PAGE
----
Best Practices for Structuring Express Apps

John Au-Yeung
May 5, 2020 · 4 min read
Photo by Jack Catalano on Unsplash

Express is a Node.js web framework that’s used to write back end apps. It has a very small core and allows for lots of flexibility. Therefore, it’s a good idea to establish some best practices.

In this article, we’ll look at some best practices for structuring our Express projects.

Model-View-Controller (MVC) Design Pattern

We can organize our Express app however we want. But the most common and convention way to organize our app is with the MVC pattern.

It compartmentalizes our app into chunks that does various things. The model lets us access data. The views display data to the user and accept input. The controller acts as a bridge between the model and the view.

We can organize the code with the following directories to separate the code into logical pieces:

  • controllers/ — holds the app routes and logic

Models

Models are where data access and manipulation happens. They contain the functions which handle our data, which includes code for creating, reading, updating, and deleting items.

It also contains business logic.

We should create at least one file for each type of data in our database. For instance, if we have posts and comments, we should have model file for post and another one for comment .

Then we can add our logic inside our model as methods of the model class stored in each file.

They should be independent of the outside world. Therefore, they should never receive request or response objects. This makes it easy to isolate and test. Also, they should never return HTTP errors, but they should return model-specific errors.

A simple model file may have the following code:

const sqlite3 = require('sqlite3').verbose();
const db = new sqlite3.Database(':memory:');
db.run("CREATE TABLE IF NOT EXISTS posts (content TEXT)");
const createPost = (content) => {
db.serialize(() => {
const stmt = db.prepare("INSERT INTO posts VALUES (?)");
stmt.run(content);
stmt.finalize();
});
db.close();
}

The code above uses sqlite3 to access our in-memory database and has a function to insert values into our posts table.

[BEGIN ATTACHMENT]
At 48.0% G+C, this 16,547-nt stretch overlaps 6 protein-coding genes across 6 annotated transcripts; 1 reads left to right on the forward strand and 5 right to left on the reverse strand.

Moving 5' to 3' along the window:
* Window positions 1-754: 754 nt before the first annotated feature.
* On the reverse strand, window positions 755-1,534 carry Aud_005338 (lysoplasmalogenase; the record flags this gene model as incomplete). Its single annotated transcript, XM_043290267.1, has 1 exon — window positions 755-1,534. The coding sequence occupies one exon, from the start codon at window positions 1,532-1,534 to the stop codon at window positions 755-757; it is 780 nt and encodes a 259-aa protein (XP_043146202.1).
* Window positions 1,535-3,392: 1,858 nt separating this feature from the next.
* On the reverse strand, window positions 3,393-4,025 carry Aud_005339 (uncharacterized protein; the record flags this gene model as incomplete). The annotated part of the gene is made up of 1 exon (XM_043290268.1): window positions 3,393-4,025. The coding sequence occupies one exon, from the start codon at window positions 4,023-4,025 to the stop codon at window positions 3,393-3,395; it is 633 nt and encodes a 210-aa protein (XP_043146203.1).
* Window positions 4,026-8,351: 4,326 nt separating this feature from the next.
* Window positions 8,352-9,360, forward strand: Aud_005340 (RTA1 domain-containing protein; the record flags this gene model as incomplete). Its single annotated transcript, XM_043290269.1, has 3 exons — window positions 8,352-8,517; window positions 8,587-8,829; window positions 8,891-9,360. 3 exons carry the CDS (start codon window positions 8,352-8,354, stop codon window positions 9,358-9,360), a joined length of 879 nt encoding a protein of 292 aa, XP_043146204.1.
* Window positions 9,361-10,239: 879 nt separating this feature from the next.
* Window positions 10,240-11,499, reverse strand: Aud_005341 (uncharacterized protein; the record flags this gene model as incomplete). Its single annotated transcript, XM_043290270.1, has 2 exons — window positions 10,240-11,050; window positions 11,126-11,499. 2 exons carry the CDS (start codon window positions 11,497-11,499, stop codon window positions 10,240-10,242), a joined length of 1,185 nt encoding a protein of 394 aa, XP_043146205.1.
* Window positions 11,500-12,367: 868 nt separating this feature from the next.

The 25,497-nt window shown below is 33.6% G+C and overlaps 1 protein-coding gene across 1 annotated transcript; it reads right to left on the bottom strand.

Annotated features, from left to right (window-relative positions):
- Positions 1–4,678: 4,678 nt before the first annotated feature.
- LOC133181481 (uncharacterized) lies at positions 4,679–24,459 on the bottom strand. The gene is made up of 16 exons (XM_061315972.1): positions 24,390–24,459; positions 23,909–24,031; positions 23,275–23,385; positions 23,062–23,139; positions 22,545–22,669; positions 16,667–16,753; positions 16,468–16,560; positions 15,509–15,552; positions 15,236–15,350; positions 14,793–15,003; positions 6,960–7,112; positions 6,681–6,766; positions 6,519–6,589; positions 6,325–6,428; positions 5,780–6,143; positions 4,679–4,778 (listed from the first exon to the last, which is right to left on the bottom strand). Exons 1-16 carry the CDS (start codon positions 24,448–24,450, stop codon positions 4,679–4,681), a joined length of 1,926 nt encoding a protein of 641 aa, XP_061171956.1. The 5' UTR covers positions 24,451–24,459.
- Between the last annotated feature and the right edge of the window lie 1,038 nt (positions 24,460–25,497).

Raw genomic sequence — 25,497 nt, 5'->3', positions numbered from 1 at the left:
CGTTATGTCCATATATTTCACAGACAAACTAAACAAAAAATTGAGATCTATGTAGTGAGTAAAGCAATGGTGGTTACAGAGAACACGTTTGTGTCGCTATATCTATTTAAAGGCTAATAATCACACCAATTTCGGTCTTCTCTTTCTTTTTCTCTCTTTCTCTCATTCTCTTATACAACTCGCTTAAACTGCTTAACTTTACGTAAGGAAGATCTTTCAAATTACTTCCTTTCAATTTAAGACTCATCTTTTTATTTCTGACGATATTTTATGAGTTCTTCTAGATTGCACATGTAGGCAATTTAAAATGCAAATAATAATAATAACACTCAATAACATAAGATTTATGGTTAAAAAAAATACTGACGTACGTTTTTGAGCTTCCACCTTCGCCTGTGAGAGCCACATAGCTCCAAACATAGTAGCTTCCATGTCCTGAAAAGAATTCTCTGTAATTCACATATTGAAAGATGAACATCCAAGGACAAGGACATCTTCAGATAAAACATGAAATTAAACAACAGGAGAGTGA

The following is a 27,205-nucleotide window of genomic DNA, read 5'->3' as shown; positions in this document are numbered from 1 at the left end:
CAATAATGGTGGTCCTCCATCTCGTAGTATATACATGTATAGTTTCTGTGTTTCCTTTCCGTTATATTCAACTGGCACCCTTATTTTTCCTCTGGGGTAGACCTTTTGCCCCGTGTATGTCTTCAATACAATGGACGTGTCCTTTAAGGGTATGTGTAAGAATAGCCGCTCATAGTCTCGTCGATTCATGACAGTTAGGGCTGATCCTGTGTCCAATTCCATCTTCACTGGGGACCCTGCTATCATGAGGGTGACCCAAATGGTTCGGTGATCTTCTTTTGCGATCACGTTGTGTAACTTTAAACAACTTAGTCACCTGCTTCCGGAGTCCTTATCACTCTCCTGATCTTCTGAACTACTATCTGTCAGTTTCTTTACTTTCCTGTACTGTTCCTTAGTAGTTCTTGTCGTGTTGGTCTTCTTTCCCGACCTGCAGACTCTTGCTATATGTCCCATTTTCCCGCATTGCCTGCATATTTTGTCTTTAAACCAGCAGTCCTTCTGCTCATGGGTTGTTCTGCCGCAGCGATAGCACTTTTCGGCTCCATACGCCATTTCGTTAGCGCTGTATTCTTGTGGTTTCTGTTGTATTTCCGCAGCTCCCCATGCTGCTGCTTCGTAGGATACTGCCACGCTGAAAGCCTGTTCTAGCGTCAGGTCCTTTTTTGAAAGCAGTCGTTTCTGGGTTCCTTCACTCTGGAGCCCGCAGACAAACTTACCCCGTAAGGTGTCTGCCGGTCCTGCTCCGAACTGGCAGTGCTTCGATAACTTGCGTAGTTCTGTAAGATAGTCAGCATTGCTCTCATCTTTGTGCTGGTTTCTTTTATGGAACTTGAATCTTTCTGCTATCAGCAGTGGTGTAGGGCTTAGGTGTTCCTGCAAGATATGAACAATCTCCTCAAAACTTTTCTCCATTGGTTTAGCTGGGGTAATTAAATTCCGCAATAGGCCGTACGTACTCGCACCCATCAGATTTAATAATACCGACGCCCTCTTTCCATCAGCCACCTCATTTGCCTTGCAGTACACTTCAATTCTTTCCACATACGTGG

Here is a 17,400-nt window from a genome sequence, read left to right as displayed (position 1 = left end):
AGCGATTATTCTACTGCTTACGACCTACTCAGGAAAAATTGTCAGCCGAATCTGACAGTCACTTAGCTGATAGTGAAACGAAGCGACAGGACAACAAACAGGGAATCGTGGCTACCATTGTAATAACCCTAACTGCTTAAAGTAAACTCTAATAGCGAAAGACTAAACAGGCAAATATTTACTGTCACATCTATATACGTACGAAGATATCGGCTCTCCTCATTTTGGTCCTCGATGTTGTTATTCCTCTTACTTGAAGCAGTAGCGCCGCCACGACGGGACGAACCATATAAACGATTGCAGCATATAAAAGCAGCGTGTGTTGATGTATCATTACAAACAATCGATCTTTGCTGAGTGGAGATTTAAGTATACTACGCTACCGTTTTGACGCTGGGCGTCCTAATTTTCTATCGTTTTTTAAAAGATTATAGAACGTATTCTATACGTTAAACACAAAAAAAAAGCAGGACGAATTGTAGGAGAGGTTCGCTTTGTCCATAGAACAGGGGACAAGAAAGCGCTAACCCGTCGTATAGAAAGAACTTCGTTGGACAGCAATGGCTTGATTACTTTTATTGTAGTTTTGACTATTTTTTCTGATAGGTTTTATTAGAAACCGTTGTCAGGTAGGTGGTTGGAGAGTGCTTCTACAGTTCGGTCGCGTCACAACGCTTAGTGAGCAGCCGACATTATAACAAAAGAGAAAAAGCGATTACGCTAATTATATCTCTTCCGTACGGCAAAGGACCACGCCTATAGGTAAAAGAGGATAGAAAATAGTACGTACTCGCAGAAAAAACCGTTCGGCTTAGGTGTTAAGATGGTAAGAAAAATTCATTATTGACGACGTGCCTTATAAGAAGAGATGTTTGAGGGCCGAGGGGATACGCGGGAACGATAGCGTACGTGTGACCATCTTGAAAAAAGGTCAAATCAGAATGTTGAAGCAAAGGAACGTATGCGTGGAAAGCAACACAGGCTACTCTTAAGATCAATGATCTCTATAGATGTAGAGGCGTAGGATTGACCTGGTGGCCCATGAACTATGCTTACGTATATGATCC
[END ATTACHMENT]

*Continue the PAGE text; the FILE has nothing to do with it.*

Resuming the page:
Views

Views lets users view the content of our app and take in the input. Common templating systems that work with Express include Jade and Mustache.

They take data from the controller and display them, and we can also get inputs from them. For instance, we can render data from the controller to a template as follows:

const express = require('express');
const bodyParser = require('body-parser');
const app = express();app.use(bodyParser.json());
app.use(bodyParser.urlencoded({ extended: true }));
app.set('view engine', 'pug')
app.get('/', (req, res) => {
res.render('index', { title: 'Hey', message: 'Hello there!' });
});
app.listen(3000, () => console.log('server started'));

views/index.pug :

html
head
title= title
body
h1= message

Then we get the message ‘Hello there!’ displayed on the screen and the title of the page is ‘Hey’.

Photo by Karlijn Prot on Unsplash

Controllers

Controllers are where we’ll defining all the routes that our app will serve. Controllers handle web requests, serve templates, and interact with models to get and manipulate data.

Routes in the same controller should start with the same prefix. If we have a controller for posts , then we may have the /posts/all and /posts/new route, for example.

We can define an Express controller as follows:

const express = require('express');
const bodyParser = require('body-parser');
const router = express.Router();
const app = express();
router.get('/all', (req, res) => {
res.json([
//...
]);
});
router.post('/new', (req, res) => {
res.send('post added');
});
module.exports = router;

In the code above, we have the router object, which is created by express.Router . Then we can include adding routes to our Express app object as follows:

const express = require('express');
const bodyParser = require('body-parser');
const router = express.Router();
const app = express();
const posts = require('./posts');
app.use(bodyParser.json());
app.use(bodyParser.urlencoded({ extended: true }));
app.use('/posts', posts)
app.listen(3000, () => console.log('server started'));

We imported the posts file from above and then called app.use to include the file we imported in our app.

Express Generator

To create a new Express project that has this structure, we can use the Express Generator Node package. We can use it by running:

npx express-generator

Conclusion

The model-view-controller pattern is the most important and common pattern for organizing back end apps. This helps us separate our code into a group of files with routes, another group with views, and another one with our data access and business logic code.

With Express, we can organize the code files ourselves or we can use the Express Generator Node package to create a new project with this structure.

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John Au-Yeung

Written by

Web developer. Subscribe to my email list now at https://thewebdev.info/subscribe/. Email me at hohanga@gmail.com

The Startup

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John Au-Yeung

Written by

Web developer. Subscribe to my email list now at https://thewebdev.info/subscribe/. Email me at hohanga@gmail.com

The Startup

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